Damasio, H., Grabowski, T. J., Frank, R., Knosp, B., Hichwa, R. D., Watkins, G. L., et al. (1994). “PET-Brainvox, a technique for neuroanatomical analysis of positron emission tomography images,” in Quantification of Brain Function, eds K. Uemura, N. A. Lassen, T. Jones, and I. Kanno (Amsterdam: Elsevier), 465–474.

Emmorey, K. (2002). Language, Cognition, and the Brain: INSIGHTS from Sign Language Research. Mahwah, NJ: Lawrence Erlbaum and Associates.

Emmorey, K., Bosworth, R., and Kraljic, T. (2009a). Visual feedback and self-monitoring of sign language. J. Mem. Lang. 61, 398–411. doi: 10.1016/j.jml.2009.06.001

Pubmed Abstract | Pubmed Full Text | CrossRef Full Text

Emmorey, K., Corina, D., and Bellugi, U. (1995). “Differential processing of topographic and referential functions of space” in Language, Gesture, and Space, eds K. Emmorey and J. Reilly, (Hillsdale, NJ: Lawrence Erlbaum Associates), 43–62.

Emmorey, K., Gertsberg, N., Korpics, F., and Wright, C. E. (2009b). The influence of visual feedback and register changes on sign language production: a kinematic study with deaf signers. Appl. Psycholinguist. 30, 187–203. doi: 10.1017/S0142716408090085

Pubmed Abstract | Pubmed Full Text | CrossRef Full Text

Emmorey, K., Grabowski, T., McCullough, S., Damasio, H., Ponto, L., Hichwa, R., et al. (2003). Neural systems underlying lexical retrieval for sign language. Neuropsychologia 41, 85–95. doi: 10.1016/S0028-3932(02)00089-1

Pubmed Abstract | Pubmed Full Text | CrossRef Full Text

Emmorey, K., Grabowski, T. J., McCullough, S., Ponto, L., Hichwa, R., and Damasio, H. (2005). The neural correlates of spatial language in English and American Sign Language: a PET study with hearing bilinguals. Neuroimage 24, 832–840. doi: 10.1016/j.neuroimage.2004.10.008

Pubmed Abstract | Pubmed Full Text | CrossRef Full Text

Emmorey, K., Korpics, F., and Petronio, K. (2009c). The use of visual feedback during signing: evidence from signers with impaired vision. J. Deaf Stud. Deaf Educ. 14, 99–104. doi: 10.1093/deafed/enn020

Pubmed Abstract | Pubmed Full Text | CrossRef Full Text

Emmorey, K., and McCullough, S. (2009). The bimodal brain: effects of sign language experience. Brain Lang. 110, 208–221. doi: 10.1016/j.bandl.2008.03.005

Pubmed Abstract | Pubmed Full Text | CrossRef Full Text

Emmorey, K., McCullough, S., Mehta, S., Ponto, L. L. B., and Grabowski, T. J. (2013). The biology of linguistic expression impacts neural correlates for spatial language. J. Cogn. Neurosci. 25, 517–533. doi: 10.1162/jocn_a_00339

Pubmed Abstract | Pubmed Full Text | CrossRef Full Text

Emmorey, K., Mehta, S., and Grabowski, T. J. (2007). The neural correlates of sign versus word production. Neuroimage 36, 202–208. doi: 10.1016/j.neuroimage.2007.02.040

Pubmed Abstract | Pubmed Full Text | CrossRef Full Text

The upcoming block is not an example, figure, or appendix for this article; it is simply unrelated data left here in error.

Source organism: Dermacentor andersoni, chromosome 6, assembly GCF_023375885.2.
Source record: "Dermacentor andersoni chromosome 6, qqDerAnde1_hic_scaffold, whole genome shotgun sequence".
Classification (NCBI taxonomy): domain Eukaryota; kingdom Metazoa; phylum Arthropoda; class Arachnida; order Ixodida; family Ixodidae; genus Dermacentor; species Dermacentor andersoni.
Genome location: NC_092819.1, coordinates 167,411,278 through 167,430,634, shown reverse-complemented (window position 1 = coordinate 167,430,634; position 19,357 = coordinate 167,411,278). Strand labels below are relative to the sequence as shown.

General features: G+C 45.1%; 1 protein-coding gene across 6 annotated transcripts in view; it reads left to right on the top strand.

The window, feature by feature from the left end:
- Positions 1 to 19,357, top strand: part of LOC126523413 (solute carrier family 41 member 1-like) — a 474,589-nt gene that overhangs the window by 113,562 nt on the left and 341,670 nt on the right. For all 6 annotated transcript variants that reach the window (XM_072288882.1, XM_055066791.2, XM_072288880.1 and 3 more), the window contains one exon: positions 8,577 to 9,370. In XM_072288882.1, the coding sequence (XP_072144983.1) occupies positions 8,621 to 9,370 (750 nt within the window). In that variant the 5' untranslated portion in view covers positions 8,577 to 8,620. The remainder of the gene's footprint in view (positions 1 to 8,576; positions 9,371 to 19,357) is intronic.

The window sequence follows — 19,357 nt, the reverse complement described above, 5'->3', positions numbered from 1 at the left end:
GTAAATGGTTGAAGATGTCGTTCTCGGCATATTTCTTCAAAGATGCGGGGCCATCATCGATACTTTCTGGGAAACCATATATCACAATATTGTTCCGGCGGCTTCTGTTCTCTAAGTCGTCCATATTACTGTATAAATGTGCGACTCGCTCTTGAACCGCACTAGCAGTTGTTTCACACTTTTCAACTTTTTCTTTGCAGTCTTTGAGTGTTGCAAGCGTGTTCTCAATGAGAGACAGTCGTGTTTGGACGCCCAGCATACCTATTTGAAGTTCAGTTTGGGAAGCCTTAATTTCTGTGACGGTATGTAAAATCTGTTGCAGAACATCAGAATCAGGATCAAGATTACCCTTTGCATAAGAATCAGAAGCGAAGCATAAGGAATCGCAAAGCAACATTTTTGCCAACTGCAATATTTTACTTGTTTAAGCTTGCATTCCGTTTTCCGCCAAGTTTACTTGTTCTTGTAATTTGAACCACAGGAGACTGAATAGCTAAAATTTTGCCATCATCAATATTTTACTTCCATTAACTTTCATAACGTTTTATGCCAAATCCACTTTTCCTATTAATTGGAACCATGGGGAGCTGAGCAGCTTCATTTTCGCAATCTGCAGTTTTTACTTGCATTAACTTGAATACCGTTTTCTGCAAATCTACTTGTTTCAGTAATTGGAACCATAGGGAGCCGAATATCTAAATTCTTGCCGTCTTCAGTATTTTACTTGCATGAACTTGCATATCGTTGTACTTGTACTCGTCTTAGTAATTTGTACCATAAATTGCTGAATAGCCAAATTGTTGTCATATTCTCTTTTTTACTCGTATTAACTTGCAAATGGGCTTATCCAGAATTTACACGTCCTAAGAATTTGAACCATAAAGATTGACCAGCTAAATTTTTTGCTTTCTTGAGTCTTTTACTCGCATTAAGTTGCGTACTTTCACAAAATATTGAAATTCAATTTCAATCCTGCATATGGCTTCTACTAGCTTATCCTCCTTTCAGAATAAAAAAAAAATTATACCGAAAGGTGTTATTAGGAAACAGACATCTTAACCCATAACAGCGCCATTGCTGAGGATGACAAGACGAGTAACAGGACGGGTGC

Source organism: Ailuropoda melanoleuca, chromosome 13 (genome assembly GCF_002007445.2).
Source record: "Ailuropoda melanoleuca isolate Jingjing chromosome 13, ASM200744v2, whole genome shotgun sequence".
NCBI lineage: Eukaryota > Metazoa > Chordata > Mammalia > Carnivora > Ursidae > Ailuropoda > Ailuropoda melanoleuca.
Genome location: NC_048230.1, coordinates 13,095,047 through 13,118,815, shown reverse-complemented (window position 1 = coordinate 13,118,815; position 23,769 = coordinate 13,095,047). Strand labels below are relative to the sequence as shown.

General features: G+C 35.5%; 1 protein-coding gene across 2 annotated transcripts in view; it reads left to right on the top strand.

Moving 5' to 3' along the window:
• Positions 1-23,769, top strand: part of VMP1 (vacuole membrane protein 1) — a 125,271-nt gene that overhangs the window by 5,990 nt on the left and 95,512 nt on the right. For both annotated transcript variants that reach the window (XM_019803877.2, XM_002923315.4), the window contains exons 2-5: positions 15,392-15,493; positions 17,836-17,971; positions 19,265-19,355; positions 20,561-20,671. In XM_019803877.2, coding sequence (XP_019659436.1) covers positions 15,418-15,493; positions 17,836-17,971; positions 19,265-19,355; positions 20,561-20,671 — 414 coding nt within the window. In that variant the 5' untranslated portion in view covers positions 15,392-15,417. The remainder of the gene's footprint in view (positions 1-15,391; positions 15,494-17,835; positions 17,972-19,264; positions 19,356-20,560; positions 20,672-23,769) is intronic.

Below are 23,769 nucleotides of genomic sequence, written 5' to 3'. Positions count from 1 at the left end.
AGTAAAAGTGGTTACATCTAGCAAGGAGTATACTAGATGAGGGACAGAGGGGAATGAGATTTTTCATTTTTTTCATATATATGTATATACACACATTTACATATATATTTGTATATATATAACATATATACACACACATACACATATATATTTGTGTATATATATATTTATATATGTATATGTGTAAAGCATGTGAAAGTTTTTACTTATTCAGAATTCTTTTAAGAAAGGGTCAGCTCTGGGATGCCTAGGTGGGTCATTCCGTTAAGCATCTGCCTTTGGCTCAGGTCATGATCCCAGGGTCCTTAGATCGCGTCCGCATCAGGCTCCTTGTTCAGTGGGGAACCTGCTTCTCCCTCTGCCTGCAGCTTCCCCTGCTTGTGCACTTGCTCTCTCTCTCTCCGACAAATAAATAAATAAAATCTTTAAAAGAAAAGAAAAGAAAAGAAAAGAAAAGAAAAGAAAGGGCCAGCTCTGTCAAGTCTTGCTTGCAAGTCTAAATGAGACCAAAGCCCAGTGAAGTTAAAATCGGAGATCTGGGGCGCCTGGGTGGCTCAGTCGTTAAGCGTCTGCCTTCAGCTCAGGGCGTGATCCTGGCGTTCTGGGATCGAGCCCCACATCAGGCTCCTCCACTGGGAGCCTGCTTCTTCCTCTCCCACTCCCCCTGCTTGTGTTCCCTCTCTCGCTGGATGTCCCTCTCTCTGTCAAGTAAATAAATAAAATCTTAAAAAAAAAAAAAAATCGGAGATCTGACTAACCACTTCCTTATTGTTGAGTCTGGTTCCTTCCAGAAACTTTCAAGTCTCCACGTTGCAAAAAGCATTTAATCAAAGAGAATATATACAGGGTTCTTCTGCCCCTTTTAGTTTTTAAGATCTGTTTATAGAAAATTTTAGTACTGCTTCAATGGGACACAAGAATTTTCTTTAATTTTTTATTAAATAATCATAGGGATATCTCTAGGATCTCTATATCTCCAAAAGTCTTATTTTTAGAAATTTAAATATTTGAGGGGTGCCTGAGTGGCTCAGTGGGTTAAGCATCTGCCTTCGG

Emmorey, K., Xu, J., and Braun, A. (2011). Neural responses to meaningless pseudosigns: evidence for sign-based phonetic processing in superior temporal cortex. Brain Lang. 117, 34–38. doi: 10.1016/j.bandl.2010.10.003

Pubmed Abstract | Pubmed Full Text | CrossRef Full Text

Finney, E. M., Fine, I., and Dobkins, K. R. (2001). Visual stimuli activate auditory cortex in the deaf. Nat. Neurosci. 4, 1171–1173. doi: 10.1038/nn763

Pubmed Abstract | Pubmed Full Text | CrossRef Full Text

Frank, R. J., Damasio, H., and Grabowski, T. J. (1997). Brainvox: an interactive, multimodal visualization and analysis system for neuroanatomical imaging. Neuroimage 5, 13–30. doi: 10.1006/nimg.1996.0250

Pubmed Abstract | Pubmed Full Text | CrossRef Full Text

Friederici, A. D. (2011). The brain basis of language processing: from structure to function. Physiol. Rev. 91, 1357–1392. doi: 10.1152/physrev.00006.2011

Pubmed Abstract | Pubmed Full Text | CrossRef Full Text

Friederici, A. D., Rüschemyer, S. A., Hahne, A., and Fiebach, C. J. (2003). The role of left inferior frontal and superior temporal cortex in sentence comprehension: localizing syntactic and semantic processes. Cereb. Cortex 13, 170–177. doi: 10.1093/cercor/13.2.170

Pubmed Abstract | Pubmed Full Text | CrossRef Full Text

Friston, K. J., Holmes, A. P., Worsley, K. J., Poline, J.-B., Frith, C. D., and Frackowiak, R. S. J. (1995). Statistical parametric maps in functional imaging: a general linear approach. Hum. Brain Mapp. 2, 189–210. doi: 10.1002/hbm.460020402

CrossRef Full Text

Grabowski, T. J., Damasio, H., Frank, R., Hichwa, R. D., Ponto, L. L., and Watkins, G. L. (1995). A new technique for PET slice orientation and MRI-PET coregistration. Hum. Brain Mapp. 2, 123–133. doi: 10.1002/hbm.460020302

CrossRef Full Text

Grabowski, T. J., Frank, R. J., Brown, C. K., Damasio, H., Ponto, L. L. B., Watkins, G. L., et al. (1996). Reliability of PET activation across statistical methods, subject groups, and sample sizes. Hum. Brain Mapp. 4, 227–239. doi: 10.1002/(SICI)1097-0193(1996)4:1<23::AID-HBM2>3.0.CO;2-R

Pubmed Abstract | Pubmed Full Text | CrossRef Full Text

Grabowski, T. J., Frank, R. J., Szumski, N. R., Brown, C. K., and Damasio, H. (2000). Validation of partial tissue segmentation of single-channel magnetic resonance images. Neuroimage 12, 640–656. doi: 10.1006/nimg.2000.0649

Pubmed Abstract | Pubmed Full Text | CrossRef Full Text

Grodzinsky, Y., and Amunts, K. (2005). Broca's Region. Oxford: Oxford University Press.